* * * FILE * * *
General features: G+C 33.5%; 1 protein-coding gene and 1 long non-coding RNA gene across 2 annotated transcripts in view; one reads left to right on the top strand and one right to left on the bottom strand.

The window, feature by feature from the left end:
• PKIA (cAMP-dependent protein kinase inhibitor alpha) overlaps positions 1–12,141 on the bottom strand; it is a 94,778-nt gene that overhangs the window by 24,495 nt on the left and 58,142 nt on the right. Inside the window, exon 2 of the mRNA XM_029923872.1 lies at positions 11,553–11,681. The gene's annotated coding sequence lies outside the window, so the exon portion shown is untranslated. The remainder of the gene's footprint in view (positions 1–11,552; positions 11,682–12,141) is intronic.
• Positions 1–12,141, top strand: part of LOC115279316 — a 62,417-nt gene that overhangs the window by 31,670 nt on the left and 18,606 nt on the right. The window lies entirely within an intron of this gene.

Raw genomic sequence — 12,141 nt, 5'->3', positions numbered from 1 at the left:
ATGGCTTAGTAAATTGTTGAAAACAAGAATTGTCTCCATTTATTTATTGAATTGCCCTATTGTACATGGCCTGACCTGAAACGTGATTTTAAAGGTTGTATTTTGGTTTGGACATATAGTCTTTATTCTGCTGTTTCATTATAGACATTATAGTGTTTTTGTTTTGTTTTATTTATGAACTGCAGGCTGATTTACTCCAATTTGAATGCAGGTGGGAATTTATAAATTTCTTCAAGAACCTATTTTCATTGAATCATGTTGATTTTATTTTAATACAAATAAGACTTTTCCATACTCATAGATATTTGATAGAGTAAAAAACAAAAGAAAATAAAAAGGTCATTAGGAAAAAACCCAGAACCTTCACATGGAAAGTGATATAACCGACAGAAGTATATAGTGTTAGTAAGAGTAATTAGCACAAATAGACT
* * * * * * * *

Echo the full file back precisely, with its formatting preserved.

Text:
General features: G+C 33.5%; 1 protein-coding gene and 1 long non-coding RNA gene across 2 annotated transcripts in view; one reads left to right on the top strand and one right to left on the bottom strand.

The window, feature by feature from the left end:
• PKIA (cAMP-dependent protein kinase inhibitor alpha) overlaps positions 1–12,141 on the bottom strand; it is a 94,778-nt gene that overhangs the window by 24,495 nt on the left and 58,142 nt on the right. Inside the window, exon 2 of the mRNA XM_029923872.1 lies at positions 11,553–11,681. The gene's annotated coding sequence lies outside the window, so the exon portion shown is untranslated. The remainder of the gene's footprint in view (positions 1–11,552; positions 11,682–12,141) is intronic.
• Positions 1–12,141, top strand: part of LOC115279316 — a 62,417-nt gene that overhangs the window by 31,670 nt on the left and 18,606 nt on the right. The window lies entirely within an intron of this gene.

Raw genomic sequence — 12,141 nt, 5'->3', positions numbered from 1 at the left:
ATGGCTTAGTAAATTGTTGAAAACAAGAATTGTCTCCATTTATTTATTGAATTGCCCTATTGTACATGGCCTGACCTGAAACGTGATTTTAAAGGTTGTATTTTGGTTTGGACATATAGTCTTTATTCTGCTGTTTCATTATAGACATTATAGTGTTTTTGTTTTGTTTTATTTATGAACTGCAGGCTGATTTACTCCAATTTGAATGCAGGTGGGAATTTATAAATTTCTTCAAGAACCTATTTTCATTGAATCATGTTGATTTTATTTTAATACAAATAAGACTTTTCCATACTCATAGATATTTGATAGAGTAAAAAACAAAAGAAAATAAAAAGGTCATTAGGAAAAAACCCAGAACCTTCACATGGAAAGTGATATAACCGACAGAAGTATATAGTGTTAGTAAGAGTAATTAGCACAAATAGACT